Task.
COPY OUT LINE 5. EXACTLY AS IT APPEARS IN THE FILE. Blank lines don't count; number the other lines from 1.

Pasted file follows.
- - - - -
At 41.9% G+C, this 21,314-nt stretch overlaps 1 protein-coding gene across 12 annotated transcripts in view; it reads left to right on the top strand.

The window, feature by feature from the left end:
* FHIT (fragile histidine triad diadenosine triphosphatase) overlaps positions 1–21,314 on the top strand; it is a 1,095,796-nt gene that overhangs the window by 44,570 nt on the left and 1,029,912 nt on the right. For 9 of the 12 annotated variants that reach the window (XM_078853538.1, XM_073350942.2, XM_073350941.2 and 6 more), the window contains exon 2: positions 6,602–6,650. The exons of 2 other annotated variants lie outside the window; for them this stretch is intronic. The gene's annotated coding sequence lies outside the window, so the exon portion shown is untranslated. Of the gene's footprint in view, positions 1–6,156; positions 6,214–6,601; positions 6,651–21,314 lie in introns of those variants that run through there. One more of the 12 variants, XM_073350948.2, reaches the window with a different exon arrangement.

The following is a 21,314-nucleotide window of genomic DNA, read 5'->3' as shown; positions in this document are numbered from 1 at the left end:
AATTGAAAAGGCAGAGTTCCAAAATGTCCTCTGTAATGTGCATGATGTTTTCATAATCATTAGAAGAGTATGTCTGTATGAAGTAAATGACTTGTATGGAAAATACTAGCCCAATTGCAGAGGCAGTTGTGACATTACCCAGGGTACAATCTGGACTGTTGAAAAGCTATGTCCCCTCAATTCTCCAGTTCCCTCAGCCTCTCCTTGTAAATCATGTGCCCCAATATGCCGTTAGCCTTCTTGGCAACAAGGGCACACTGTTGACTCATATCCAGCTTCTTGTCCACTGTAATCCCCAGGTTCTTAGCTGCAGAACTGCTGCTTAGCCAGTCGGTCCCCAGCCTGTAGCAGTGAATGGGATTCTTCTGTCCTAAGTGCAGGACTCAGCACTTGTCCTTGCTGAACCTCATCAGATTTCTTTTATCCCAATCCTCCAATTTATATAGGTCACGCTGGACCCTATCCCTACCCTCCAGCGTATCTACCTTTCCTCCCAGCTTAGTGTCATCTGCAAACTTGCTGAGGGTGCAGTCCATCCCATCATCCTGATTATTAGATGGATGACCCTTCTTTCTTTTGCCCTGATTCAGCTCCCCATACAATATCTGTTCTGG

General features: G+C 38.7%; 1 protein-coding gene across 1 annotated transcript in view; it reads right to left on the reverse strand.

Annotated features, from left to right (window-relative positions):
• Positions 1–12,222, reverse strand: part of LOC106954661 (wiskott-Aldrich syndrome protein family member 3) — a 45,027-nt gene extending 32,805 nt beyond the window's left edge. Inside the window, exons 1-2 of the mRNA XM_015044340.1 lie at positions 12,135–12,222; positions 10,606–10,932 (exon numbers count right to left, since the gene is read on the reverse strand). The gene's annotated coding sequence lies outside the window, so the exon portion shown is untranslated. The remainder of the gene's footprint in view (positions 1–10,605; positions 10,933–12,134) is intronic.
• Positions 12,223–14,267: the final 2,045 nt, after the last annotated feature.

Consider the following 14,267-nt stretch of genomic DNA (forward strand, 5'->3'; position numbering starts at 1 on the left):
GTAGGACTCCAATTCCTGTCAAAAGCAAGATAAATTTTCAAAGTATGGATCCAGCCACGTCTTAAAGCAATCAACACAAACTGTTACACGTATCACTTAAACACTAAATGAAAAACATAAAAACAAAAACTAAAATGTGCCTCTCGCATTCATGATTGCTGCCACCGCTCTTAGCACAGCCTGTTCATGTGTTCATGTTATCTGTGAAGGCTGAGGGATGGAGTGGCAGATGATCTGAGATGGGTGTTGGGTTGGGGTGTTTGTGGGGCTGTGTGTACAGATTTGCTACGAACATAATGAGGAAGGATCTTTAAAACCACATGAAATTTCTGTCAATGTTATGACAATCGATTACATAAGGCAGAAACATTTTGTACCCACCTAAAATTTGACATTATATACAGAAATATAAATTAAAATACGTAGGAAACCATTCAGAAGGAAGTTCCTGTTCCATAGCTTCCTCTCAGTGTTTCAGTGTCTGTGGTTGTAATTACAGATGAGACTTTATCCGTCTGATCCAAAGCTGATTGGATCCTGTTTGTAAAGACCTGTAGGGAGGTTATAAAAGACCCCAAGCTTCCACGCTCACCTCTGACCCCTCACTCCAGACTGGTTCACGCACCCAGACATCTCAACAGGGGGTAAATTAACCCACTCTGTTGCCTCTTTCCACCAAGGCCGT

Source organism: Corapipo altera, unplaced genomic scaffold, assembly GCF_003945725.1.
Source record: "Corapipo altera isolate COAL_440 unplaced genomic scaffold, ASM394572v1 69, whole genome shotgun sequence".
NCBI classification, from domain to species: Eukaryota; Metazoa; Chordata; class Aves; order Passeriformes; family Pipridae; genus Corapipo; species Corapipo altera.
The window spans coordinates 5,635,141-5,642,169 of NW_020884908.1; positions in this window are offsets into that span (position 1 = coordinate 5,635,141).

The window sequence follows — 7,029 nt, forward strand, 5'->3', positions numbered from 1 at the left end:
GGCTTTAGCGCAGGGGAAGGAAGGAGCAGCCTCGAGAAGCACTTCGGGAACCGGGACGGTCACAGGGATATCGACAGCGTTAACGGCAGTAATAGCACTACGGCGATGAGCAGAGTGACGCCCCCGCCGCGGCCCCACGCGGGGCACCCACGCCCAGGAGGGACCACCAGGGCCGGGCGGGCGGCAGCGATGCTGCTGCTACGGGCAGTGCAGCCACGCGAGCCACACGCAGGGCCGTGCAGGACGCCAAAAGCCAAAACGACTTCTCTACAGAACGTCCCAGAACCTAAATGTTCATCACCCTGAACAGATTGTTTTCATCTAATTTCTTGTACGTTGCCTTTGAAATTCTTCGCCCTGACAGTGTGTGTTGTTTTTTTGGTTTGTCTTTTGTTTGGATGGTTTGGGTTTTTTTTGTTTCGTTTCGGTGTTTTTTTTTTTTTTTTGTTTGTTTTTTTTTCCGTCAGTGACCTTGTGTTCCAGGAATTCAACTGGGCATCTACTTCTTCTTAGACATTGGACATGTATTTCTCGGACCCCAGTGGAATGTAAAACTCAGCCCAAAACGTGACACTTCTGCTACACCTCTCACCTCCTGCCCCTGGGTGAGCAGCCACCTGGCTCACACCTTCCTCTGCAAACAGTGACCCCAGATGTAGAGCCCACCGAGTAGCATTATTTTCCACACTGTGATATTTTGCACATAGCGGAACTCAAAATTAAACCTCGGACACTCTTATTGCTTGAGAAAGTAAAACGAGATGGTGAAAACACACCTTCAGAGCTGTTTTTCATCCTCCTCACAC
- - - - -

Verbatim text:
AATTGAAAAGGCAGAGTTCCAAAATGTCCTCTGTAATGTGCATGATGTTTTCATAATCATTAGAAGAGTATGTCTGTATGAAGTAAATGACTTGTATGGAAAATACTAGCCCAATTGCAGAGGCAGTTGTGACATTACCCAGGGTACAATCTGGACTGTTGAAAAGCTATGTCCCCTCAATTCTCCAGTTCCCTCAGCCTCTCCTTGTAAATCATGTGCCCCAATATGCCGTTAGCCTTCTTGGCAACAAGGGCACACTGTTGACTCATATCCAGCTTCTTGTCCACTGTAATCCCCAGGTTCTTAGCTGCAGAACTGCTGCTTAGCCAGTCGGTCCCCAGCCTGTAGCAGTGAATGGGATTCTTCTGTCCTAAGTGCAGGACTCAGCACTTGTCCTTGCTGAACCTCATCAGATTTCTTTTATCCCAATCCTCCAATTTATATAGGTCACGCTGGACCCTATCCCTACCCTCCAGCGTATCTACCTTTCCTCCCAGCTTAGTGTCATCTGCAAACTTGCTGAGGGTGCAGTCCATCCCATCATCCTGATTATTAGATGGATGACCCTTCTTTCTTTTGCCCTGATTCAGCTCCCCATACAATATCTGTTCTGG